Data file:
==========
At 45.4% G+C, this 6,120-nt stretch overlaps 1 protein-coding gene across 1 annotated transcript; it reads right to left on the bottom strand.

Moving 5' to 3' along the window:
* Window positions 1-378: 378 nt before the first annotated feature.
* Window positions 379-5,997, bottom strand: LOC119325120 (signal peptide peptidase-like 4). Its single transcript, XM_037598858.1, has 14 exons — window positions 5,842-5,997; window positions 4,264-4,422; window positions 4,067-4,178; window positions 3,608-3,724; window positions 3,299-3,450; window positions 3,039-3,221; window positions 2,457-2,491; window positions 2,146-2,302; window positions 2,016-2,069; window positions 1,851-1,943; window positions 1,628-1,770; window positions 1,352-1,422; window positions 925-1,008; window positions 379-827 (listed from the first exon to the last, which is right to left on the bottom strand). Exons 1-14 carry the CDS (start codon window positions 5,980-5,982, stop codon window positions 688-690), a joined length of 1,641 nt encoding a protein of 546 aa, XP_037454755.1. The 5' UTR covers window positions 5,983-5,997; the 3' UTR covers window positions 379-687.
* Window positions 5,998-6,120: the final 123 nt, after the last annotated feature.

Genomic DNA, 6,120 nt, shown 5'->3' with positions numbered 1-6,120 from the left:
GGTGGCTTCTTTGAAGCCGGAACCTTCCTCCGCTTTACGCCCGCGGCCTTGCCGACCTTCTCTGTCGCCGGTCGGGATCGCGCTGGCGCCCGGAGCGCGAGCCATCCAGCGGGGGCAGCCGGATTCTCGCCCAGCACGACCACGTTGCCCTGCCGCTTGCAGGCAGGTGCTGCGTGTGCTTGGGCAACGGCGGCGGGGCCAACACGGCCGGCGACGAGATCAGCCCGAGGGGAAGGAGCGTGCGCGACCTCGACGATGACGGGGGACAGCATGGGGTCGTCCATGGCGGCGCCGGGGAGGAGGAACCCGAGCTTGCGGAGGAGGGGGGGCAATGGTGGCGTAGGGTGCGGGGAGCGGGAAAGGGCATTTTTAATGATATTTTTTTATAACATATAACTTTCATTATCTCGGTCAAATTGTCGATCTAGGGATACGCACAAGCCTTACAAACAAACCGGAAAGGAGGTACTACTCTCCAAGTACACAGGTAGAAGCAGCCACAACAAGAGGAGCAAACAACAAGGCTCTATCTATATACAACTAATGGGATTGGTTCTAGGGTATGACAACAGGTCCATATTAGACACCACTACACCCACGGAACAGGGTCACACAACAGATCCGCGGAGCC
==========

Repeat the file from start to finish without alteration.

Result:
At 45.4% G+C, this 6,120-nt stretch overlaps 1 protein-coding gene across 1 annotated transcript; it reads right to left on the bottom strand.

Moving 5' to 3' along the window:
* Window positions 1-378: 378 nt before the first annotated feature.
* Window positions 379-5,997, bottom strand: LOC119325120 (signal peptide peptidase-like 4). Its single transcript, XM_037598858.1, has 14 exons — window positions 5,842-5,997; window positions 4,264-4,422; window positions 4,067-4,178; window positions 3,608-3,724; window positions 3,299-3,450; window positions 3,039-3,221; window positions 2,457-2,491; window positions 2,146-2,302; window positions 2,016-2,069; window positions 1,851-1,943; window positions 1,628-1,770; window positions 1,352-1,422; window positions 925-1,008; window positions 379-827 (listed from the first exon to the last, which is right to left on the bottom strand). Exons 1-14 carry the CDS (start codon window positions 5,980-5,982, stop codon window positions 688-690), a joined length of 1,641 nt encoding a protein of 546 aa, XP_037454755.1. The 5' UTR covers window positions 5,983-5,997; the 3' UTR covers window positions 379-687.
* Window positions 5,998-6,120: the final 123 nt, after the last annotated feature.

Genomic DNA, 6,120 nt, shown 5'->3' with positions numbered 1-6,120 from the left:
GGTGGCTTCTTTGAAGCCGGAACCTTCCTCCGCTTTACGCCCGCGGCCTTGCCGACCTTCTCTGTCGCCGGTCGGGATCGCGCTGGCGCCCGGAGCGCGAGCCATCCAGCGGGGGCAGCCGGATTCTCGCCCAGCACGACCACGTTGCCCTGCCGCTTGCAGGCAGGTGCTGCGTGTGCTTGGGCAACGGCGGCGGGGCCAACACGGCCGGCGACGAGATCAGCCCGAGGGGAAGGAGCGTGCGCGACCTCGACGATGACGGGGGACAGCATGGGGTCGTCCATGGCGGCGCCGGGGAGGAGGAACCCGAGCTTGCGGAGGAGGGGGGGCAATGGTGGCGTAGGGTGCGGGGAGCGGGAAAGGGCATTTTTAATGATATTTTTTTATAACATATAACTTTCATTATCTCGGTCAAATTGTCGATCTAGGGATACGCACAAGCCTTACAAACAAACCGGAAAGGAGGTACTACTCTCCAAGTACACAGGTAGAAGCAGCCACAACAAGAGGAGCAAACAACAAGGCTCTATCTATATACAACTAATGGGATTGGTTCTAGGGTATGACAACAGGTCCATATTAGACACCACTACACCCACGGAACAGGGTCACACAACAGATCCGCGGAGCC